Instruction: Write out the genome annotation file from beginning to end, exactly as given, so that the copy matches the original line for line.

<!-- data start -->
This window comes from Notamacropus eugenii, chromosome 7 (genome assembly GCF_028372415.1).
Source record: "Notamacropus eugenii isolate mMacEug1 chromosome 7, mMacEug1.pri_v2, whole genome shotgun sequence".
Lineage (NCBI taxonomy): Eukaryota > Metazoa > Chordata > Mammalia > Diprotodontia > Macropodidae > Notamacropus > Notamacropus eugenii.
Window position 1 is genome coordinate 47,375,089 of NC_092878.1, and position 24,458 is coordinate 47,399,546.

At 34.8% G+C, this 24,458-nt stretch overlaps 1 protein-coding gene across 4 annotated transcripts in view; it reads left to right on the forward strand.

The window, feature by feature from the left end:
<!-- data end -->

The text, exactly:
This window comes from Notamacropus eugenii, chromosome 7 (genome assembly GCF_028372415.1).
Source record: "Notamacropus eugenii isolate mMacEug1 chromosome 7, mMacEug1.pri_v2, whole genome shotgun sequence".
Lineage (NCBI taxonomy): Eukaryota > Metazoa > Chordata > Mammalia > Diprotodontia > Macropodidae > Notamacropus > Notamacropus eugenii.
Window position 1 is genome coordinate 47,375,089 of NC_092878.1, and position 24,458 is coordinate 47,399,546.

At 34.8% G+C, this 24,458-nt stretch overlaps 1 protein-coding gene across 4 annotated transcripts in view; it reads left to right on the forward strand.

The window, feature by feature from the left end: